“There is a sight risk of excessive rainfall over parts of the Middle Mississippi and Ohio Valleys on Monday and over Eastern Ohio, Tennessee Valleys and Central Appalachians on Tuesday,” according to the weather service. Localized areas of severe flooding are possible from middle Mississippi to the central Appalachians.

When the storm shifts east Tuesday, rainfall could total up to 3 inches from Kansas City, Missouri, to New England. And parts of the north from the Great Lakes to New England could see up to 18 inches of snow Wednesday.

New York Gov. Kathy Hochul warned residents of the state to prepare for the worst as the front could bring heavy snow, rain and high winds to the North Country, Capital, Central, Mohawk Valley, Southern Tier and upper Mid-Hudson regions.

New York City and Long Island could see as much as 3 inches of rain from the storm Tuesday into Wednesday, her office said in a statement. The highest elevations of the Adirondack and Catskill mountains could see up to 2 feet of snow while the North Country, Capital and upper Mid-Hudson could get “a wintry mix” of slush and snow — all on Wednesday, it said.

Travel will be hazardous and power outages were possible, Hochul’s office said.

The same system brought torrential downpours to California over Easter weekend.

In Santa Barbara County, some drivers were left stranded after severe flooding shut down a highway. Twila Douglas was driving up from Los Angeles when traffic came to a standstill.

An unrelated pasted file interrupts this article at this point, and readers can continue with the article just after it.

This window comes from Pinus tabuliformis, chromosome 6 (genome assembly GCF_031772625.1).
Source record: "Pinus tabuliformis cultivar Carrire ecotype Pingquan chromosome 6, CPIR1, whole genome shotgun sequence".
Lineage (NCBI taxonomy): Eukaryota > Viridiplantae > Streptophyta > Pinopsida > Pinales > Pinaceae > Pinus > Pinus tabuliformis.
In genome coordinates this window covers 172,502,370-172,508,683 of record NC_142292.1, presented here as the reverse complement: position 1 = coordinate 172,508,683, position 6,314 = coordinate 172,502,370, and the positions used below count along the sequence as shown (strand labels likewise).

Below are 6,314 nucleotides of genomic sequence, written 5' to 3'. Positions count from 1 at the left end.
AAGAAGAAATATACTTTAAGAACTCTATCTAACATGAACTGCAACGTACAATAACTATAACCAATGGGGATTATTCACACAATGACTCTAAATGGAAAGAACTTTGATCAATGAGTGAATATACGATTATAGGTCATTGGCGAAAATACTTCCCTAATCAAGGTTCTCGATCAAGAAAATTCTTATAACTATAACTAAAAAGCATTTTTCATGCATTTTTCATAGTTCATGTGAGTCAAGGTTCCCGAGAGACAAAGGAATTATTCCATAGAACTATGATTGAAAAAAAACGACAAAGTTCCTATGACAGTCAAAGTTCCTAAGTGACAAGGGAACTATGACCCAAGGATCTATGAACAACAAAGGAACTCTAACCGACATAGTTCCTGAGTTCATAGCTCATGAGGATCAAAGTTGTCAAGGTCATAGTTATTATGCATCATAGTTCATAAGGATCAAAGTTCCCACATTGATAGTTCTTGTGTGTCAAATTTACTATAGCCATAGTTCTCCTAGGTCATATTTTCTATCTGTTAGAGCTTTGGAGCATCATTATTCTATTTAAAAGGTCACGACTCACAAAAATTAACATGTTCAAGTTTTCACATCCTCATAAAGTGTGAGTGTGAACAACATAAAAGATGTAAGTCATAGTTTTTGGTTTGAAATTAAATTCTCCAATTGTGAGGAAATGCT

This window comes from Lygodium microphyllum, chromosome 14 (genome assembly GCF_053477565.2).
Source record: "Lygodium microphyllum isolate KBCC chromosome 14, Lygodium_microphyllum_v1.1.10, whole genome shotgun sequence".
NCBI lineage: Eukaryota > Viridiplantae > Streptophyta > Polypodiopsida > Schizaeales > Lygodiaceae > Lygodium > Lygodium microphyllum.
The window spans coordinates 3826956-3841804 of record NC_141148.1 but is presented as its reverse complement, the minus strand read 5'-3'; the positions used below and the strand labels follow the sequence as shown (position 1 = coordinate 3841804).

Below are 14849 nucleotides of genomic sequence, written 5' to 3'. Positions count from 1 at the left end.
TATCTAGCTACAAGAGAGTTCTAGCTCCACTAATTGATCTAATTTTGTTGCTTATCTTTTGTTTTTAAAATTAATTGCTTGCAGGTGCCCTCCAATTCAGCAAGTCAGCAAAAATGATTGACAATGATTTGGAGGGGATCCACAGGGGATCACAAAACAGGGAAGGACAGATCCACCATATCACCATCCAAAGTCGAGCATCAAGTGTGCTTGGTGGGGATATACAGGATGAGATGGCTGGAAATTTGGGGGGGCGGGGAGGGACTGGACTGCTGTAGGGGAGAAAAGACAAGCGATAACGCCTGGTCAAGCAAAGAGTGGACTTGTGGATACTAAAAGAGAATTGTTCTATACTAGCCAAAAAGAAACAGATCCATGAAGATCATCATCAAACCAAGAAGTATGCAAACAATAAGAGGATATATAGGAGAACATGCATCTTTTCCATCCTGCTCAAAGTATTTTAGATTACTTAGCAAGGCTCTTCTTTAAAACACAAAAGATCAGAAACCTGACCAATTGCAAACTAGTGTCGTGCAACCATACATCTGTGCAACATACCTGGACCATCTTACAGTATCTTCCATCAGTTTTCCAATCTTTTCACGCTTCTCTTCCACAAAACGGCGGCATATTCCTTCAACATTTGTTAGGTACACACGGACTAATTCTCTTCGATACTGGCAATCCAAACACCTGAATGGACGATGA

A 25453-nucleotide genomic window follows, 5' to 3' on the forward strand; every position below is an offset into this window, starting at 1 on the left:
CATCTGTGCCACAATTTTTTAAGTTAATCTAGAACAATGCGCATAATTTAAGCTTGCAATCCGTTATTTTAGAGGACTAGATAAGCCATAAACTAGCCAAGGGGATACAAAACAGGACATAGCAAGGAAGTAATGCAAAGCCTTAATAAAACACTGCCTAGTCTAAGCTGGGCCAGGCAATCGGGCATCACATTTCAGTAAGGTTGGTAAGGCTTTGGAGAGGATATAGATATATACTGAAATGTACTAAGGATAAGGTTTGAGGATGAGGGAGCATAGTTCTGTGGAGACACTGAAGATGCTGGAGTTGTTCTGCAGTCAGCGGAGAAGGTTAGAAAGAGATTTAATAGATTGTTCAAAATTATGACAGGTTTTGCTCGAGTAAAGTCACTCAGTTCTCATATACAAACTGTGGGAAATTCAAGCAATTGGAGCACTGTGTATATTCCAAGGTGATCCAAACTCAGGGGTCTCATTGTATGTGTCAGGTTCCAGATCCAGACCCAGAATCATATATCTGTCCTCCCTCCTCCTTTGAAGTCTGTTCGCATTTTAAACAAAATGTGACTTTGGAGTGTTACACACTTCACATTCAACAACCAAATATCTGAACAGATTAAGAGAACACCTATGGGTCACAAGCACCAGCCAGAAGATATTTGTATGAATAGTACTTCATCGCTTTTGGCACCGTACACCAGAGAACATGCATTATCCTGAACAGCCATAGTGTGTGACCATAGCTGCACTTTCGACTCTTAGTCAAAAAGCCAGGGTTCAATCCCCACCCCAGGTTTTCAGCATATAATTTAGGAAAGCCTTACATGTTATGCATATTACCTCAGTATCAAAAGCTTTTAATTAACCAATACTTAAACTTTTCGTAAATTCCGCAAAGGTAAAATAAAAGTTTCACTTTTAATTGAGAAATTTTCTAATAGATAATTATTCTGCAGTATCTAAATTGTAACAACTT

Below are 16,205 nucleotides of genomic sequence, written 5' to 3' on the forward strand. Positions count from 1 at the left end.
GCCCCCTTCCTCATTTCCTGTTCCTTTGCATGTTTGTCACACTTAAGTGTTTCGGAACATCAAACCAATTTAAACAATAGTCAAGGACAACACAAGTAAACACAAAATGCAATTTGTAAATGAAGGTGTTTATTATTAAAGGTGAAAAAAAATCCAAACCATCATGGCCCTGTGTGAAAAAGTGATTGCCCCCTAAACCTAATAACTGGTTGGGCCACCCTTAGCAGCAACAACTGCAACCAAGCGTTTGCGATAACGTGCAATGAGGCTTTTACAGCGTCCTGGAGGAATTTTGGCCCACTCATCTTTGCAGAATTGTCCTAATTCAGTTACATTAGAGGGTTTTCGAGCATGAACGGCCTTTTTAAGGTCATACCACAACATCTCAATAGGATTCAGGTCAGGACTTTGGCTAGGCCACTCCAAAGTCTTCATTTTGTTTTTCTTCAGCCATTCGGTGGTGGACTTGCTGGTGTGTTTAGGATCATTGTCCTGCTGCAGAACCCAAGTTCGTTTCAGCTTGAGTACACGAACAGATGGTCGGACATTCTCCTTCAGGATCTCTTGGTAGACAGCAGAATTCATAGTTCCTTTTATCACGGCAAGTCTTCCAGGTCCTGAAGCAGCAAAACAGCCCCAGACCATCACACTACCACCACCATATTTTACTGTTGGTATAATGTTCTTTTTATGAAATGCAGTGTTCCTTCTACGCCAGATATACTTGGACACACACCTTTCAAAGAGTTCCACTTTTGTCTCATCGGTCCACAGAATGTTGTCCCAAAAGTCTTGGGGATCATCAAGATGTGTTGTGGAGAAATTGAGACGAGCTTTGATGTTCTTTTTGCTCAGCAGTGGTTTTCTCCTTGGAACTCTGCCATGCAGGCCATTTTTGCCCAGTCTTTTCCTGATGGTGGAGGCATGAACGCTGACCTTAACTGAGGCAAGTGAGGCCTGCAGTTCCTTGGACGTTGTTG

“We heard this like raging water sound, and we’re like, this is not good at all,” she said after the experience.

A portion of the state’s scenic Highway 1 collapsed into the ocean during heavy rain, stranding drivers and shuttering a part of the highway near Big Sur.

Around noon Sunday, crews determined that travel in the northbound lane was safe, and authorities began periodically escorting motorists around the damaged section. About 300 cars were waiting to travel northbound when officials led the first convoy through the area, the San Francisco Chronicle reported.

Some stranded motorists had to sleep in their cars while others were sheltered at the nearby Big Sur Lodge, the newspaper said. Two people were hospitalized with unspecified injuries.

Video from San Jose showed lightning striking scarily close to an airplane.

Up north in Truckee, which got 14 inches of snow this weekend, two people were killed in a single-engine plane crash while attempting to land Saturday.

The victims were identified as Liron and Naomi Petrushka by UpWest, a company they invested in that supports Israeli entrepreneurs. Liron Petrushka was a senior adviser at the seed fund, according to the company’s website.

The National Transportation Safety Board is investigating the crash. Truckee is about 100 miles northeast of Sacramento.